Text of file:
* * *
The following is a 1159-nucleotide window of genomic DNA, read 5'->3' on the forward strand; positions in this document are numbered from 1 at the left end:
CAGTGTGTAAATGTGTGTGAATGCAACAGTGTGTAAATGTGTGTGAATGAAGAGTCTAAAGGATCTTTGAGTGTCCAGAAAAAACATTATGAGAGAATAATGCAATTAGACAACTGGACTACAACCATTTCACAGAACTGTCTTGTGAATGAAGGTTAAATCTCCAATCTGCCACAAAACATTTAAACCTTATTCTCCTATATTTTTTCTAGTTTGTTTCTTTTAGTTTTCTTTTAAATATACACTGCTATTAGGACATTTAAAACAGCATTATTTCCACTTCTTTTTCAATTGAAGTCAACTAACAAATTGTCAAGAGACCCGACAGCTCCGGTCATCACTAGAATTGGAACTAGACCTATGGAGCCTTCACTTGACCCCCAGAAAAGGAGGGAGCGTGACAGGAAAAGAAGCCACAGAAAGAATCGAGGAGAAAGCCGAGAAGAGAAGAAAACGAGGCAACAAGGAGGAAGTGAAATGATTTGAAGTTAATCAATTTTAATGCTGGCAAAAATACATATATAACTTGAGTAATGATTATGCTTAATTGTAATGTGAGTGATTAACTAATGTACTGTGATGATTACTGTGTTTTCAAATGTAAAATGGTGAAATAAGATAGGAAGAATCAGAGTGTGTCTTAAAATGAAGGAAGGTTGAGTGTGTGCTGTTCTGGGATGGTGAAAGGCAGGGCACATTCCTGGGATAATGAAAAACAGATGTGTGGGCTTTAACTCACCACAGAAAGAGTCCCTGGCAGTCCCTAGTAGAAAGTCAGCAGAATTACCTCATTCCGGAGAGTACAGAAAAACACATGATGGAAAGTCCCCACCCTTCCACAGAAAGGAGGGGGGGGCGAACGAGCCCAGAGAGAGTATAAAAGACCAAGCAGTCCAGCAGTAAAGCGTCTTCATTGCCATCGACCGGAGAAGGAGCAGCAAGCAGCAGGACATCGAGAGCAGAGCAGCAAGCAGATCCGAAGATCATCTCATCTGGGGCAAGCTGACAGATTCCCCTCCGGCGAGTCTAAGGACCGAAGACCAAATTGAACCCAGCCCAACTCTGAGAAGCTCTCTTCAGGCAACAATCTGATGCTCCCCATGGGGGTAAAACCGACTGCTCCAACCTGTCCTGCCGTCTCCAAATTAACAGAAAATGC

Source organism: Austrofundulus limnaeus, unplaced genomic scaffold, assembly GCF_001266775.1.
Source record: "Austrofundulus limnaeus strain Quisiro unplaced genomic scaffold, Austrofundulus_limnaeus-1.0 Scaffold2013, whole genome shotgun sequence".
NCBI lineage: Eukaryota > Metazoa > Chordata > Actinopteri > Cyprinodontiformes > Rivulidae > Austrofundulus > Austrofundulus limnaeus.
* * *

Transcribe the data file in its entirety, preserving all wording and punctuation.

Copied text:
The following is a 1159-nucleotide window of genomic DNA, read 5'->3' on the forward strand; positions in this document are numbered from 1 at the left end:
CAGTGTGTAAATGTGTGTGAATGCAACAGTGTGTAAATGTGTGTGAATGAAGAGTCTAAAGGATCTTTGAGTGTCCAGAAAAAACATTATGAGAGAATAATGCAATTAGACAACTGGACTACAACCATTTCACAGAACTGTCTTGTGAATGAAGGTTAAATCTCCAATCTGCCACAAAACATTTAAACCTTATTCTCCTATATTTTTTCTAGTTTGTTTCTTTTAGTTTTCTTTTAAATATACACTGCTATTAGGACATTTAAAACAGCATTATTTCCACTTCTTTTTCAATTGAAGTCAACTAACAAATTGTCAAGAGACCCGACAGCTCCGGTCATCACTAGAATTGGAACTAGACCTATGGAGCCTTCACTTGACCCCCAGAAAAGGAGGGAGCGTGACAGGAAAAGAAGCCACAGAAAGAATCGAGGAGAAAGCCGAGAAGAGAAGAAAACGAGGCAACAAGGAGGAAGTGAAATGATTTGAAGTTAATCAATTTTAATGCTGGCAAAAATACATATATAACTTGAGTAATGATTATGCTTAATTGTAATGTGAGTGATTAACTAATGTACTGTGATGATTACTGTGTTTTCAAATGTAAAATGGTGAAATAAGATAGGAAGAATCAGAGTGTGTCTTAAAATGAAGGAAGGTTGAGTGTGTGCTGTTCTGGGATGGTGAAAGGCAGGGCACATTCCTGGGATAATGAAAAACAGATGTGTGGGCTTTAACTCACCACAGAAAGAGTCCCTGGCAGTCCCTAGTAGAAAGTCAGCAGAATTACCTCATTCCGGAGAGTACAGAAAAACACATGATGGAAAGTCCCCACCCTTCCACAGAAAGGAGGGGGGGGCGAACGAGCCCAGAGAGAGTATAAAAGACCAAGCAGTCCAGCAGTAAAGCGTCTTCATTGCCATCGACCGGAGAAGGAGCAGCAAGCAGCAGGACATCGAGAGCAGAGCAGCAAGCAGATCCGAAGATCATCTCATCTGGGGCAAGCTGACAGATTCCCCTCCGGCGAGTCTAAGGACCGAAGACCAAATTGAACCCAGCCCAACTCTGAGAAGCTCTCTTCAGGCAACAATCTGATGCTCCCCATGGGGGTAAAACCGACTGCTCCAACCTGTCCTGCCGTCTCCAAATTAACAGAAAATGC

Source organism: Austrofundulus limnaeus, unplaced genomic scaffold, assembly GCF_001266775.1.
Source record: "Austrofundulus limnaeus strain Quisiro unplaced genomic scaffold, Austrofundulus_limnaeus-1.0 Scaffold2013, whole genome shotgun sequence".
NCBI lineage: Eukaryota > Metazoa > Chordata > Actinopteri > Cyprinodontiformes > Rivulidae > Austrofundulus > Austrofundulus limnaeus.